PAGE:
Then there is “Igrale se Delije”, a nod to a traditional Serbian folk song reimagined as a banger in a 1980s club tune, “Rusija”, a nostalgic love song depicting a relationship with between a weak nerdy guy and a much stronger maiden, and the opener “Kenozoik”, which sings about a confused youth and his girlfriend “shown a path by St Sava’s young hand”.
This remarkable pastiche of queerness, politics and Orthodox iconography was not a commercial failure (selling only a fraction of copies compared to their first releases) and but was widely acclaimed from the get-go. Its “controversial” cover, received a prize in 1982, and it was one of the rare albums reviewed by the British NME.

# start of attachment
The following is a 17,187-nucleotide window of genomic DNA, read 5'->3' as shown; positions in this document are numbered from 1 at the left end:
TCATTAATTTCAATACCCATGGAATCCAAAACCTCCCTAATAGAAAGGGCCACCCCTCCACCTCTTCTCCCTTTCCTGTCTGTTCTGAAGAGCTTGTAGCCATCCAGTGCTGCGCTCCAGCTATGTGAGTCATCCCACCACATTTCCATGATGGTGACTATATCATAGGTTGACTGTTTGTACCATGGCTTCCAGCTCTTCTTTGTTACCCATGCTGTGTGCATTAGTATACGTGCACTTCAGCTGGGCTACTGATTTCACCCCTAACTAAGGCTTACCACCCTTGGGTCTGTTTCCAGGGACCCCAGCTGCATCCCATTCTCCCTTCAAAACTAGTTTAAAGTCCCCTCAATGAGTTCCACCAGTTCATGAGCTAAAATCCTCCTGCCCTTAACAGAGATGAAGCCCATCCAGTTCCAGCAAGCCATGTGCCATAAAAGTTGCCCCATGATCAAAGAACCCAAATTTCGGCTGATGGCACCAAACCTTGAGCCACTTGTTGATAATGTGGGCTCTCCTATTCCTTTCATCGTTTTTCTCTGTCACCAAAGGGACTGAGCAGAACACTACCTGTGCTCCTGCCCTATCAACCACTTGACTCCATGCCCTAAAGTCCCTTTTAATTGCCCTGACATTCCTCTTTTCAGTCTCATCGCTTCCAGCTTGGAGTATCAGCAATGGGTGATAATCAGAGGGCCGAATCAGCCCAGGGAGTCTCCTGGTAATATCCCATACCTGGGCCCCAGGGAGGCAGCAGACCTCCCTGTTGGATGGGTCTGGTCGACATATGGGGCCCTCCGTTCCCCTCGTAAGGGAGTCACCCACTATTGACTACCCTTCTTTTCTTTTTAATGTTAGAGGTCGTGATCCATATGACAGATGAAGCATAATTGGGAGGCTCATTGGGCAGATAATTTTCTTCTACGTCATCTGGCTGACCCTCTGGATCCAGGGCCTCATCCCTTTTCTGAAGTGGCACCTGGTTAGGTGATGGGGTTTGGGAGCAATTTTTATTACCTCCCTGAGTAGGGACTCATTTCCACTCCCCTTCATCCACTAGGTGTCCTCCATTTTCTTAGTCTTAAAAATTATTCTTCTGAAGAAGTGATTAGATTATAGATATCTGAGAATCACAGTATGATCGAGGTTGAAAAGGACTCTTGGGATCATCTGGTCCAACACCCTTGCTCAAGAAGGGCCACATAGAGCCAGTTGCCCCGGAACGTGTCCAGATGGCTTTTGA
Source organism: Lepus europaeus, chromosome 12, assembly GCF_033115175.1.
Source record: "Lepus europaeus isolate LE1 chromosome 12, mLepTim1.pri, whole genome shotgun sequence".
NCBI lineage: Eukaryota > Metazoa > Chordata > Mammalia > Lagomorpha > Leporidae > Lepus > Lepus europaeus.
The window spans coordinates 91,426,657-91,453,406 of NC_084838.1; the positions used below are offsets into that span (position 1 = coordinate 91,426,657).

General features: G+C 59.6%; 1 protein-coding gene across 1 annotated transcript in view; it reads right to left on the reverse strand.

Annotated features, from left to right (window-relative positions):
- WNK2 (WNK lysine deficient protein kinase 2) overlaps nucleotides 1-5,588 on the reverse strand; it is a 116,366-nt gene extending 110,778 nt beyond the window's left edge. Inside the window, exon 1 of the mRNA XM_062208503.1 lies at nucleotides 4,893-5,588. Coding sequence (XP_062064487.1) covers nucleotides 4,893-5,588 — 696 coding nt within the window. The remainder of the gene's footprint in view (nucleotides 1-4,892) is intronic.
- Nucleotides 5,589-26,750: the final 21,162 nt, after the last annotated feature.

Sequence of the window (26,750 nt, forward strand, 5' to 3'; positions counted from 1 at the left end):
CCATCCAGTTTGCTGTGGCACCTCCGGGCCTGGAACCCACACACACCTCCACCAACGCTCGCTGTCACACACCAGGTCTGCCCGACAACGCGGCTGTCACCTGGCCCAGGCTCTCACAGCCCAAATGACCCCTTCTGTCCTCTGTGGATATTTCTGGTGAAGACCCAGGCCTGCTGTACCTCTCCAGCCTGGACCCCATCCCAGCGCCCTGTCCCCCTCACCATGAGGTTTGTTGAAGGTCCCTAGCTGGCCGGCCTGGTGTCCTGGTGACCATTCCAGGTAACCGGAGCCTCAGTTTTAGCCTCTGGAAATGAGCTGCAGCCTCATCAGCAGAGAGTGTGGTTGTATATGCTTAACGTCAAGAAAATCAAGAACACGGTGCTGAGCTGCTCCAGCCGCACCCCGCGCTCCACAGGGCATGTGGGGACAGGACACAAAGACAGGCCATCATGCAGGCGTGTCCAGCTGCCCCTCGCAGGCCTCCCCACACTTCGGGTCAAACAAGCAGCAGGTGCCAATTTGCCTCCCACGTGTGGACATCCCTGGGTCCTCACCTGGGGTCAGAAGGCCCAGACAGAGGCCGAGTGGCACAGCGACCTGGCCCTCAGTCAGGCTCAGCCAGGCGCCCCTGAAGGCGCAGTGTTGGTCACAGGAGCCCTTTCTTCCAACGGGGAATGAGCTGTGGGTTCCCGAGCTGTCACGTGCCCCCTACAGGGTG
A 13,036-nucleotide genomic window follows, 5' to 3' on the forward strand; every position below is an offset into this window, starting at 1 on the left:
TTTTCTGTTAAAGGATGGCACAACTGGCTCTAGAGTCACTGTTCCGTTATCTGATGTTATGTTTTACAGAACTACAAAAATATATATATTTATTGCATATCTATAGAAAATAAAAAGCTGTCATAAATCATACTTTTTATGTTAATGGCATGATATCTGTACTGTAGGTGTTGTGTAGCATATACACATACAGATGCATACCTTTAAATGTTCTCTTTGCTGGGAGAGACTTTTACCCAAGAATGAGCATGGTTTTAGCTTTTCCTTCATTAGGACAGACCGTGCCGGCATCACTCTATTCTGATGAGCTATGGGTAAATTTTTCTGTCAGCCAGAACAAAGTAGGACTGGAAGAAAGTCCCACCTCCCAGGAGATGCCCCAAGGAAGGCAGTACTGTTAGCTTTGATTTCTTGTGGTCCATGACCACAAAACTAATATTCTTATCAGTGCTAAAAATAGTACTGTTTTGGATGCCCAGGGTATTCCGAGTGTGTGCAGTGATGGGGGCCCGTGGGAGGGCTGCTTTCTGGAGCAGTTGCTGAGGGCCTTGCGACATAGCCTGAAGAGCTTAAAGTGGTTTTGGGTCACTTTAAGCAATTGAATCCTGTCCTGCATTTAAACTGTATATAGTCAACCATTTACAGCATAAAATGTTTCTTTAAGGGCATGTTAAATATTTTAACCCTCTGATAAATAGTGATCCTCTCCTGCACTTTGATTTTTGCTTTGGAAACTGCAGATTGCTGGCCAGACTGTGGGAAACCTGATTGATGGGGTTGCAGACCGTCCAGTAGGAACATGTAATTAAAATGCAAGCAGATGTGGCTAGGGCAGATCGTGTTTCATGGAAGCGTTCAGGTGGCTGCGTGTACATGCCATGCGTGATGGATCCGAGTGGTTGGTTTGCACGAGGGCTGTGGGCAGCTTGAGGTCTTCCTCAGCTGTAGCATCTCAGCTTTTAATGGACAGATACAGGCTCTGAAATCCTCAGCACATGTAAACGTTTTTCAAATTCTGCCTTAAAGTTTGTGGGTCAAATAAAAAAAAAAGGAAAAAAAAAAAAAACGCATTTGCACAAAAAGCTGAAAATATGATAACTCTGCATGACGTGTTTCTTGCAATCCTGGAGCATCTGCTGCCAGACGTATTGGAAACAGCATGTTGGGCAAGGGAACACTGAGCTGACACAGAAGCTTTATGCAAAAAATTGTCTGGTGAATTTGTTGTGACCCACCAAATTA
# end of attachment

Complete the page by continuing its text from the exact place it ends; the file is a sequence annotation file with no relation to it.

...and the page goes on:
Subsequently, Idoli switched to more-retro sound reminiscent of 1950s and 60s with Bambina and Čokolada, only to disband in 1984.
While their more poppy songs still remain more popular, the themes explored in “Obrana i Zaštita” defined 1980s politics and culture in SFRY. Their stylish playfulness with sexuality, blossomed in outright synth horniness of Denis i Denis, while the subversion towards Tito-era truths of SFRY, rhymed with increased interests of local elites in SFRY constituent countries to reassess their cultural (and political) position in a country that now sorely lacked a unifying cultural figure like Tito.
Indeed, the very post-modern 80s in SFRY saw resurgence in ethnic and religious iconography in the arts (think Laibach) and more identity-centred discussions in politics, as the cultural, economic and political foundations of SFRY became ever more apparently unable to create a unified or at least harmonious identity.